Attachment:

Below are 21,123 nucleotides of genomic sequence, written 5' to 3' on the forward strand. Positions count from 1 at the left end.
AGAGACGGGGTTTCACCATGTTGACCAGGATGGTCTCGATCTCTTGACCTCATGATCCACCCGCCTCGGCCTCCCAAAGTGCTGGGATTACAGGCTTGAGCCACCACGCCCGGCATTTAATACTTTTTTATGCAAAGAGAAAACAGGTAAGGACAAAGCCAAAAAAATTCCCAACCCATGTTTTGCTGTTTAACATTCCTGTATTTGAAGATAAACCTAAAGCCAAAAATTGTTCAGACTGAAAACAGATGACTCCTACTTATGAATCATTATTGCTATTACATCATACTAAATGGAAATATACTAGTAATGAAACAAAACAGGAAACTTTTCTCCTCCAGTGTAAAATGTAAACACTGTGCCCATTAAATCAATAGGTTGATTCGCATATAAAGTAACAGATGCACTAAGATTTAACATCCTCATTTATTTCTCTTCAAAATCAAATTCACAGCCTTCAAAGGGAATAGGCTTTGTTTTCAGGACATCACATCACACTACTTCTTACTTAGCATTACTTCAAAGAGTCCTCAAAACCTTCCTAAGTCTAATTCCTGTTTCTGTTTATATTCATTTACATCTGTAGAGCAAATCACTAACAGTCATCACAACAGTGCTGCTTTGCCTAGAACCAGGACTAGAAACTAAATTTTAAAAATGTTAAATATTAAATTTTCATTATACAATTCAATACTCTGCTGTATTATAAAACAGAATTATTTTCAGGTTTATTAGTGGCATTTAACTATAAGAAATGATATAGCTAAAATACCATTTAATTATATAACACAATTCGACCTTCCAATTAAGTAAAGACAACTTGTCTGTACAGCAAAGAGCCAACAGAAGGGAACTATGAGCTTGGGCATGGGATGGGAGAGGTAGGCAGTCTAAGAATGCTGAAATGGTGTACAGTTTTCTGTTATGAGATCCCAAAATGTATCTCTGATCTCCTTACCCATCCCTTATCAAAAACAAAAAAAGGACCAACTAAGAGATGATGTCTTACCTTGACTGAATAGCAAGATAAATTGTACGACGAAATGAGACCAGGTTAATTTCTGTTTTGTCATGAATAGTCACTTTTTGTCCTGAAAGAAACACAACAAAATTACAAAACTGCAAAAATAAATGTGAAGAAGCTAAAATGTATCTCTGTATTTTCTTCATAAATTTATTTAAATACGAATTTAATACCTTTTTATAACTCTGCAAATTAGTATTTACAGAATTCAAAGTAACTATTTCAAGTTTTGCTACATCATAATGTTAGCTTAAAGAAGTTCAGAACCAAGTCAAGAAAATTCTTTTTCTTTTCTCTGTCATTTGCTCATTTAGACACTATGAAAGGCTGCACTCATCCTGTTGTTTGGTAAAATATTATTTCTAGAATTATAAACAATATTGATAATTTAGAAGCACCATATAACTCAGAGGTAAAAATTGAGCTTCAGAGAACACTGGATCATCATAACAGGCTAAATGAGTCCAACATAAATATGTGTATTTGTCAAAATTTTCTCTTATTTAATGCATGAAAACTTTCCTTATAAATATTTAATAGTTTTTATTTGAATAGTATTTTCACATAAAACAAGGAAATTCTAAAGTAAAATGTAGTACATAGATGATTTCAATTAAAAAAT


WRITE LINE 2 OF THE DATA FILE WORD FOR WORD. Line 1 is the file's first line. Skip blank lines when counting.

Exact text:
AGAGACGGGGTTTCACCATGTTGACCAGGATGGTCTCGATCTCTTGACCTCATGATCCACCCGCCTCGGCCTCCCAAAGTGCTGGGATTACAGGCTTGAGCCACCACGCCCGGCATTTAATACTTTTTTATGCAAAGAGAAAACAGGTAAGGACAAAGCCAAAAAAATTCCCAACCCATGTTTTGCTGTTTAACATTCCTGTATTTGAAGATAAACCTAAAGCCAAAAATTGTTCAGACTGAAAACAGATGACTCCTACTTATGAATCATTATTGCTATTACATCATACTAAATGGAAATATACTAGTAATGAAACAAAACAGGAAACTTTTCTCCTCCAGTGTAAAATGTAAACACTGTGCCCATTAAATCAATAGGTTGATTCGCATATAAAGTAACAGATGCACTAAGATTTAACATCCTCATTTATTTCTCTTCAAAATCAAATTCACAGCCTTCAAAGGGAATAGGCTTTGTTTTCAGGACATCACATCACACTACTTCTTACTTAGCATTACTTCAAAGAGTCCTCAAAACCTTCCTAAGTCTAATTCCTGTTTCTGTTTATATTCATTTACATCTGTAGAGCAAATCACTAACAGTCATCACAACAGTGCTGCTTTGCCTAGAACCAGGACTAGAAACTAAATTTTAAAAATGTTAAATATTAAATTTTCATTATACAATTCAATACTCTGCTGTATTATAAAACAGAATTATTTTCAGGTTTATTAGTGGCATTTAACTATAAGAAATGATATAGCTAAAATACCATTTAATTATATAACACAATTCGACCTTCCAATTAAGTAAAGACAACTTGTCTGTACAGCAAAGAGCCAACAGAAGGGAACTATGAGCTTGGGCATGGGATGGGAGAGGTAGGCAGTCTAAGAATGCTGAAATGGTGTACAGTTTTCTGTTATGAGATCCCAAAATGTATCTCTGATCTCCTTACCCATCCCTTATCAAAAACAAAAAAAGGACCAACTAAGAGATGATGTCTTACCTTGACTGAATAGCAAGATAAATTGTACGACGAAATGAGACCAGGTTAATTTCTGTTTTGTCATGAATAGTCACTTTTTGTCCTGAAAGAAACACAACAAAATTACAAAACTGCAAAAATAAATGTGAAGAAGCTAAAATGTATCTCTGTATTTTCTTCATAAATTTATTTAAATACGAATTTAATACCTTTTTATAACTCTGCAAATTAGTATTTACAGAATTCAAAGTAACTATTTCAAGTTTTGCTACATCATAATGTTAGCTTAAAGAAGTTCAGAACCAAGTCAAGAAAATTCTTTTTCTTTTCTCTGTCATTTGCTCATTTAGACACTATGAAAGGCTGCACTCATCCTGTTGTTTGGTAAAATATTATTTCTAGAATTATAAACAATATTGATAATTTAGAAGCACCATATAACTCAGAGGTAAAAATTGAGCTTCAGAGAACACTGGATCATCATAACAGGCTAAATGAGTCCAACATAAATATGTGTATTTGTCAAAATTTTCTCTTATTTAATGCATGAAAACTTTCCTTATAAATATTTAATAGTTTTTATTTGAATAGTATTTTCACATAAAACAAGGAAATTCTAAAGTAAAATGTAGTACATAGATGATTTCAATTAAAAAAT